Running has allowed me to figure out what I'm made of. Whether at mile 20 of a marathon, mile 35 of a 50 miler or mile 80 of a 100-miler, I always learn at these critical junctures in a race what's deep inside of me and will it keep me going forward. Oh, it's not an instant revelation of "So, this is what I'm all about", but rather one that hits you sometime long after the race has finished. You think about those dark moments in the run when the thoughts of quitting really didn't sound that bad, but something said "Ha, that's a good one" and on you pushed. One's character often comes out in times of great stress and suffering. And I've come to realize that, amid my flaws, I must have a strong character and the courage to endure because as much as I usually want to, I will hardly ever FULLY pack it in. But man, I sure can whine a lot during a race (just ask Moha). 

Running allows me to plan my day. My early-morning run  before the sun rises takes off the edge, making me just tired enough to focus on what's in front of me. My job as a Physical Therapist is not necessarily hard, but trying to convince some of these folks to exercise when they have no more desire to exercise than the Man in the Moon can be taxing, especially to somebody like me who loves to sweat! On the mornings I run, I can approach my patient load with a "Get-through-them-one-at-a time" attitude. 
Running brings emotion. Not the wide swing of emotions, but the ones that catch you by surprise. Running doesn't usually make me sob, although some of my runs have been pretty sad, but I remember when I finished my first Boston Marathon in 1995, I had a very unexpected, but controlled rush of happy tears. It just meant a lot. It was a different scene when I crossed the finish line at the Pikes Peak Marathon...instant uncontrolled sobbing. Not sure if it was just a release of emotions from finishing the toughest race I can remember being in, or if I was just relieved to get off the damn mountain before the thunderstorm got me. Another emotion is just one big "WOW". This happens every time I come to the top of a trail ridge where you can see what seems like forever. We have one such place here at Oak Mt called King's Chair. If you're blessed enough to make it to the top of the Blue Trail, you can literally see for 40 miles across the valley. If you don't say WOW to that, your heart is harder than the stone that King's Chair is made of!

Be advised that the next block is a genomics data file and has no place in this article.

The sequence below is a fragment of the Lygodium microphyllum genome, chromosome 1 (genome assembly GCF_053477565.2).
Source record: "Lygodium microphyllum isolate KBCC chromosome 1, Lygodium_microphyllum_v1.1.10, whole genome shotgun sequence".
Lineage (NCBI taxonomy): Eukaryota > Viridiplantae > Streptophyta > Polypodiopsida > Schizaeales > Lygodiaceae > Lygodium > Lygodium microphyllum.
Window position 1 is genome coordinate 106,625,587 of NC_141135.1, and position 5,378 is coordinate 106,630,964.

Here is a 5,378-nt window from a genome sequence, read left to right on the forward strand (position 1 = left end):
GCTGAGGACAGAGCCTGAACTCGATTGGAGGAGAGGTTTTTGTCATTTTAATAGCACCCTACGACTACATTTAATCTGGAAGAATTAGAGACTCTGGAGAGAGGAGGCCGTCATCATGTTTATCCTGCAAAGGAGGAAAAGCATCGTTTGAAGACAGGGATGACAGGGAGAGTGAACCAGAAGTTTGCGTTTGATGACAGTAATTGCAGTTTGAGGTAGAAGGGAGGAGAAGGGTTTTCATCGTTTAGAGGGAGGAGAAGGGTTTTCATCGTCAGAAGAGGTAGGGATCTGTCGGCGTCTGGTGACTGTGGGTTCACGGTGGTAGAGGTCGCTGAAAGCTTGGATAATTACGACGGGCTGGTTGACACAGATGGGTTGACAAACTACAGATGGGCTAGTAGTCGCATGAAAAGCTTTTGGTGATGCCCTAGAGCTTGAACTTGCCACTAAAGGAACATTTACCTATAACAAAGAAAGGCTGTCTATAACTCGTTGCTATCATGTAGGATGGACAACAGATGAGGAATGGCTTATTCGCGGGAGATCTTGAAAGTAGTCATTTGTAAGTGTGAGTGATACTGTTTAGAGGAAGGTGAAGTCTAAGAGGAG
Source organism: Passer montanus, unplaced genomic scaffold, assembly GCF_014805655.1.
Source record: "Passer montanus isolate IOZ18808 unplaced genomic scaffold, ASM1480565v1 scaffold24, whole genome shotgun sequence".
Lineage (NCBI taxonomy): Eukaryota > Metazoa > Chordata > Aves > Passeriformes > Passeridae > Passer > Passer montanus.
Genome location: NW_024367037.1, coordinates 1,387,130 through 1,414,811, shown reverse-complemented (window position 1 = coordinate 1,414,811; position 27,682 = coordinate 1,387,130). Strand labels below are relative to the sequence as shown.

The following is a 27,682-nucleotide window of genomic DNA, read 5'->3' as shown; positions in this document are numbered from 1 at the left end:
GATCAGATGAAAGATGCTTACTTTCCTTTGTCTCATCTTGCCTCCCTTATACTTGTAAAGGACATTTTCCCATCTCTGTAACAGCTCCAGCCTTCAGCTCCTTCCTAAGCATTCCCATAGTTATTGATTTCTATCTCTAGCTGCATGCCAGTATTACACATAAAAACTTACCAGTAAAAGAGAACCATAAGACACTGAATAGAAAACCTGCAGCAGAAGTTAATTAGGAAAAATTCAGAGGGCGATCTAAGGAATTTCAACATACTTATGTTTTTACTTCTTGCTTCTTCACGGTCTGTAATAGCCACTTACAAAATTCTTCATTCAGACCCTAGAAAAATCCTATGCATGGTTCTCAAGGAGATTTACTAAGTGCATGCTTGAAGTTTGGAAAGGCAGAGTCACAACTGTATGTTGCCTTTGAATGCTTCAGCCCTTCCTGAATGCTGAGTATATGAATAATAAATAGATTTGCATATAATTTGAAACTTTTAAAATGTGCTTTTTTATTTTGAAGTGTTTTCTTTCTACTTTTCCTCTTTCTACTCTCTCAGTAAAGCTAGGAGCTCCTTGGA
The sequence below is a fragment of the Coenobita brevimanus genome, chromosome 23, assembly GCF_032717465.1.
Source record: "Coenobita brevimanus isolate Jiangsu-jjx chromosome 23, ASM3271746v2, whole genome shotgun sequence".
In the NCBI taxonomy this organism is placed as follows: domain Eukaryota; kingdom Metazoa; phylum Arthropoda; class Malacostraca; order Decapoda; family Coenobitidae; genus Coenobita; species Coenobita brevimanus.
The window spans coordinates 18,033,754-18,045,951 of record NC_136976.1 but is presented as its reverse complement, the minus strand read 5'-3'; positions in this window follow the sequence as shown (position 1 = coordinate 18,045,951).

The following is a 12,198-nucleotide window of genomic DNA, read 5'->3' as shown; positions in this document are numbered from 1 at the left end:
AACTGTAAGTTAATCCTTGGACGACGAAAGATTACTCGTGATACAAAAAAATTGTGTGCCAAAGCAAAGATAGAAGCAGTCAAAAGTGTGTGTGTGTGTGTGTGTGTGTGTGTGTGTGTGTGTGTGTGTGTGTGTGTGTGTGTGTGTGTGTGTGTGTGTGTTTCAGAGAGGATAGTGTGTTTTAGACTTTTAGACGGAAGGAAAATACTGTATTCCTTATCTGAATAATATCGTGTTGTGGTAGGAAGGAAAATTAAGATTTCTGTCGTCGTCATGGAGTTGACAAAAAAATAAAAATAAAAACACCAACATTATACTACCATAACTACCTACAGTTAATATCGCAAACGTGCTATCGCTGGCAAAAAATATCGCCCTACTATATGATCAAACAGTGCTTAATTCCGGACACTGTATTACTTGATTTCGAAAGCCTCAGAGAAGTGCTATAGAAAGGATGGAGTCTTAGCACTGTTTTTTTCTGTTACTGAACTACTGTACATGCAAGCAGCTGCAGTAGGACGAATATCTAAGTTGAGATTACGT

Running brings out my competitiveness. I know, I'm 67 years old, and I pretty much finish last or daggum close to it in every race. I'm not racing anybody, but I get out there and think I'm moving along pretty good and although it might be pushing times I could clock with a sundial, I am running with (not against) my younger self. In the race I did Saturday, climbing up the 15-20%, one-mile long, White Trail (twice) is a killer. Back in the Day (God, I hate that term), I could run up at least part of it. Saturday, I looked like those newsreels of climbers taking their last steps before the conquering of Everest. But, I wasn't trying to conquer the trail this time. I was competitive to the point that if the mountain gave me anything, I would take it and give a big Thank You back. 

So I run knowing running makes me a better person, at least to myself. Those of us who have such a pursuit--be it painting, cooking, building model airplanes, etc.--I guess we're the lucky ones. We have an inner call that has to be answered. I don't want to make it more than it is, but to many of us, it is more than lacing up our shoes. 

I'll see you all on the roads and trails - AL

"One child lost is too many...one child saved can change the world"